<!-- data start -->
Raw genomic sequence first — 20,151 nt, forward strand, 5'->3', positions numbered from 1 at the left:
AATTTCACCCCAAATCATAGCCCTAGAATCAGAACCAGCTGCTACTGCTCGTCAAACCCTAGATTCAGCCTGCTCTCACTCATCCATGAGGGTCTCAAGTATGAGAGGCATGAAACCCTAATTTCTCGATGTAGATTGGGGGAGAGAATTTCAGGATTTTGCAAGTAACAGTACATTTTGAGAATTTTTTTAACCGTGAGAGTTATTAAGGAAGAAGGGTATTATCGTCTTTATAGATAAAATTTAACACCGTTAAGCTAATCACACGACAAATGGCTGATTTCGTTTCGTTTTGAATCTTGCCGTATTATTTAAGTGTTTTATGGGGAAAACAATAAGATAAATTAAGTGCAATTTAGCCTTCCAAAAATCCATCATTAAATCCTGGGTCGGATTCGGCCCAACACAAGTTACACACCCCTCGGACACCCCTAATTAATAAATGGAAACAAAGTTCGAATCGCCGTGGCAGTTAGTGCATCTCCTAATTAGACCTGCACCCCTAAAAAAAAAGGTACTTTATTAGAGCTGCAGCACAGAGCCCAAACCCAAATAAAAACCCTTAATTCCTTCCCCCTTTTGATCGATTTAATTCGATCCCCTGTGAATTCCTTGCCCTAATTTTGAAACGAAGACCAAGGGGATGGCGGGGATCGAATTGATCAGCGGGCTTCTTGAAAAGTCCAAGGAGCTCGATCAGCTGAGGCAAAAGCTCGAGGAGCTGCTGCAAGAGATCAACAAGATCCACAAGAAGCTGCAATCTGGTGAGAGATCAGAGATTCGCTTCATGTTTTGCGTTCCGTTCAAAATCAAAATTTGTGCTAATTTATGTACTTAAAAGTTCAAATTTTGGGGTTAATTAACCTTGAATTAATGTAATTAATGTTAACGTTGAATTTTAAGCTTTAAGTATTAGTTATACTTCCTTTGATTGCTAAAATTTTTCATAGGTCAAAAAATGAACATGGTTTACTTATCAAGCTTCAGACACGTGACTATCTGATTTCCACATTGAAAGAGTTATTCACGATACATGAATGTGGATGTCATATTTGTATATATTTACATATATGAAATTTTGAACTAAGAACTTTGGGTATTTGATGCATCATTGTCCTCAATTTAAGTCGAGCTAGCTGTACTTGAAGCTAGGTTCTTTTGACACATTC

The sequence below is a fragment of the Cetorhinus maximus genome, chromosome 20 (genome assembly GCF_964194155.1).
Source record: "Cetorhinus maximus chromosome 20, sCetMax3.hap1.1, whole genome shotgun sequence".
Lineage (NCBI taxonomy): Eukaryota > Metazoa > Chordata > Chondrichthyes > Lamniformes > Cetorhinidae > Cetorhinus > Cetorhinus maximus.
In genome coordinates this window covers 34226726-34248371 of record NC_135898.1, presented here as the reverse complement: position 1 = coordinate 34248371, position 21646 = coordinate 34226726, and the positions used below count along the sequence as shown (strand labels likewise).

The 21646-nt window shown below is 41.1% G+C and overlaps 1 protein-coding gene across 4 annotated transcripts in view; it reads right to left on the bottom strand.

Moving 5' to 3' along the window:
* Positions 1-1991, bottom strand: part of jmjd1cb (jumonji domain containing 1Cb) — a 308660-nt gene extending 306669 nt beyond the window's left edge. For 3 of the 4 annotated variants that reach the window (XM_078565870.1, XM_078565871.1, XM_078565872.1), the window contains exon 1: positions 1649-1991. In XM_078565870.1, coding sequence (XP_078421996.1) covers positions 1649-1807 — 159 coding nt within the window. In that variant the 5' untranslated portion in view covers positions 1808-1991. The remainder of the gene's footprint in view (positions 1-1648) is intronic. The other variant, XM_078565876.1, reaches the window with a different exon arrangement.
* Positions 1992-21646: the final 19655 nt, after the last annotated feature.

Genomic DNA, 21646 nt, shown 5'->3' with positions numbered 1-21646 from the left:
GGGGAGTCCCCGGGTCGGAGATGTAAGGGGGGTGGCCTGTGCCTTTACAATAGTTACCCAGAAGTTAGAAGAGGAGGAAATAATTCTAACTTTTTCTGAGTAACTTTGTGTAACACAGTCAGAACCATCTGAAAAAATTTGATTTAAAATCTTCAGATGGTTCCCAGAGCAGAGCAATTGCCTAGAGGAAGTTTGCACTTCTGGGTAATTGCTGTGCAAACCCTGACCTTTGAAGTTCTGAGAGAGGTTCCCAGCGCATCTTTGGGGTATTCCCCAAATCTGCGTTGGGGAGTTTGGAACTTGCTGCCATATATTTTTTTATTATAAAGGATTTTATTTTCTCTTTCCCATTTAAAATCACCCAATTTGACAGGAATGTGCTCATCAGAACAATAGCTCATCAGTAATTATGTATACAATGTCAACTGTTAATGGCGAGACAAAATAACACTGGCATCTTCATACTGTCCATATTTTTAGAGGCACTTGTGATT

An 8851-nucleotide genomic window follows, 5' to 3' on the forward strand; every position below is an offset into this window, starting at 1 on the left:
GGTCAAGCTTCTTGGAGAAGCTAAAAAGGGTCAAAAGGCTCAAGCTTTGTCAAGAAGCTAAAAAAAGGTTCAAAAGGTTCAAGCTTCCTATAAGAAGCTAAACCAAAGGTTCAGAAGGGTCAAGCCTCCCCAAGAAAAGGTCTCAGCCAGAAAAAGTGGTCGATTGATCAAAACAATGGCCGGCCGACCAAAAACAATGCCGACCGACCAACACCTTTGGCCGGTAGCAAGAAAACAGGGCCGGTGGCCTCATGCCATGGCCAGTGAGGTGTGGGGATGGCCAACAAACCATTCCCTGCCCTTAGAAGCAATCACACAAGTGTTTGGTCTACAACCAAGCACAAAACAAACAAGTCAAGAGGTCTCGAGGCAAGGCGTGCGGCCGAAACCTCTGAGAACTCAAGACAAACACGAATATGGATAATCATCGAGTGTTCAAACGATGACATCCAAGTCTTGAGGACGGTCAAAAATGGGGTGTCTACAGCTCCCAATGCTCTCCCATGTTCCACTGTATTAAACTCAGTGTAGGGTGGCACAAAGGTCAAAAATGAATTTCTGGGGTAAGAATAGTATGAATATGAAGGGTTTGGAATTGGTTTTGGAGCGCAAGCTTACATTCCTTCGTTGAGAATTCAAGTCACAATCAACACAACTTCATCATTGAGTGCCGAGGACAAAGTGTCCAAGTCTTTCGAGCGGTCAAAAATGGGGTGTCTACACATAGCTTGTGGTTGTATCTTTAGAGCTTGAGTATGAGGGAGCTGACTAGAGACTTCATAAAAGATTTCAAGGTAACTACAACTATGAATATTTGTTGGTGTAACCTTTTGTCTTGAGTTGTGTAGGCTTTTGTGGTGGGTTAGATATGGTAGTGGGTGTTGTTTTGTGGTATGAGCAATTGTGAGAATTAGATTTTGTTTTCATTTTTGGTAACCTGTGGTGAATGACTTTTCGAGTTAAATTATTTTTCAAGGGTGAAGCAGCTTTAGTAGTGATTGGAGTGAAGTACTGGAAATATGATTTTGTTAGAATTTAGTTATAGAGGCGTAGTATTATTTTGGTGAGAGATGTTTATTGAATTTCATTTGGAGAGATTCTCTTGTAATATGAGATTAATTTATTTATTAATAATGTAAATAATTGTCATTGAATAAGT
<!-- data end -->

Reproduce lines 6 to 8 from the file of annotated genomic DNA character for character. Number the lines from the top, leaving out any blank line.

In genome coordinates this window covers 34226726-34248371 of record NC_135898.1, presented here as the reverse complement: position 1 = coordinate 34248371, position 21646 = coordinate 34226726, and the positions used below count along the sequence as shown (strand labels likewise).

The 21646-nt window shown below is 41.1% G+C and overlaps 1 protein-coding gene across 4 annotated transcripts in view; it reads right to left on the bottom strand.

Moving 5' to 3' along the window: